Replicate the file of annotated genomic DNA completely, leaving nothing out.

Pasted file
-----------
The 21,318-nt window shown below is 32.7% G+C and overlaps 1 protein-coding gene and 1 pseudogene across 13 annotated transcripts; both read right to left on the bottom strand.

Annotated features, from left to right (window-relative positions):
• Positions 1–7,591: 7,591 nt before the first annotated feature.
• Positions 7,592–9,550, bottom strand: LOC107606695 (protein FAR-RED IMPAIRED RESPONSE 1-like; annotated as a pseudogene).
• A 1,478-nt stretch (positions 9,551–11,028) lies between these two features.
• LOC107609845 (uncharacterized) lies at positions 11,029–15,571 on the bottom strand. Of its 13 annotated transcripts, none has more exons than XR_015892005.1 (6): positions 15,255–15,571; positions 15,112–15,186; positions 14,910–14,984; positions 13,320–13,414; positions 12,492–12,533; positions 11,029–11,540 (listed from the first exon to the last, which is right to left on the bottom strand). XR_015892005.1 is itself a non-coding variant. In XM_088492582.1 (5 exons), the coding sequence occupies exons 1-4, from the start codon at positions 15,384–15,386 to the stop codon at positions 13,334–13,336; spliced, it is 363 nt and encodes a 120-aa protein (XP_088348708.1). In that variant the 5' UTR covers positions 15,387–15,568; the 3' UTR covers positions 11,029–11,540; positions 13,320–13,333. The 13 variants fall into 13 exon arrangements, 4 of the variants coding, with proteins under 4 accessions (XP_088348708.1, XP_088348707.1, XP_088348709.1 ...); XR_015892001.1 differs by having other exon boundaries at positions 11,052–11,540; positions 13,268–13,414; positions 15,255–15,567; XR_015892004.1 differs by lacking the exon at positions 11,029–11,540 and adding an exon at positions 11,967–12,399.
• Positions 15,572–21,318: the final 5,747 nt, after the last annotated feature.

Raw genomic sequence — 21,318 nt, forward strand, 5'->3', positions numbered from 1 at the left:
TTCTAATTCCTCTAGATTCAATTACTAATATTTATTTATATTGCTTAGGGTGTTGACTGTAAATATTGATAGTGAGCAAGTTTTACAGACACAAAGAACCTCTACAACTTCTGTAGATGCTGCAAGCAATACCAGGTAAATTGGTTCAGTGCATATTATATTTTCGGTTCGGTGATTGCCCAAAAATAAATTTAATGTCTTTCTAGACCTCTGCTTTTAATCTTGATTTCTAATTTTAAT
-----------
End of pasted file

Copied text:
The 21,318-nt window shown below is 32.7% G+C and overlaps 1 protein-coding gene and 1 pseudogene across 13 annotated transcripts; both read right to left on the bottom strand.

Annotated features, from left to right (window-relative positions):
• Positions 1–7,591: 7,591 nt before the first annotated feature.
• Positions 7,592–9,550, bottom strand: LOC107606695 (protein FAR-RED IMPAIRED RESPONSE 1-like; annotated as a pseudogene).
• A 1,478-nt stretch (positions 9,551–11,028) lies between these two features.
• LOC107609845 (uncharacterized) lies at positions 11,029–15,571 on the bottom strand. Of its 13 annotated transcripts, none has more exons than XR_015892005.1 (6): positions 15,255–15,571; positions 15,112–15,186; positions 14,910–14,984; positions 13,320–13,414; positions 12,492–12,533; positions 11,029–11,540 (listed from the first exon to the last, which is right to left on the bottom strand). XR_015892005.1 is itself a non-coding variant. In XM_088492582.1 (5 exons), the coding sequence occupies exons 1-4, from the start codon at positions 15,384–15,386 to the stop codon at positions 13,334–13,336; spliced, it is 363 nt and encodes a 120-aa protein (XP_088348708.1). In that variant the 5' UTR covers positions 15,387–15,568; the 3' UTR covers positions 11,029–11,540; positions 13,320–13,333. The 13 variants fall into 13 exon arrangements, 4 of the variants coding, with proteins under 4 accessions (XP_088348708.1, XP_088348707.1, XP_088348709.1 ...); XR_015892001.1 differs by having other exon boundaries at positions 11,052–11,540; positions 13,268–13,414; positions 15,255–15,567; XR_015892004.1 differs by lacking the exon at positions 11,029–11,540 and adding an exon at positions 11,967–12,399.
• Positions 15,572–21,318: the final 5,747 nt, after the last annotated feature.

Raw genomic sequence — 21,318 nt, forward strand, 5'->3', positions numbered from 1 at the left:
TTCTAATTCCTCTAGATTCAATTACTAATATTTATTTATATTGCTTAGGGTGTTGACTGTAAATATTGATAGTGAGCAAGTTTTACAGACACAAAGAACCTCTACAACTTCTGTAGATGCTGCAAGCAATACCAGGTAAATTGGTTCAGTGCATATTATATTTTCGGTTCGGTGATTGCCCAAAAATAAATTTAATGTCTTTCTAGACCTCTGCTTTTAATCTTGATTTCTAATTTTAAT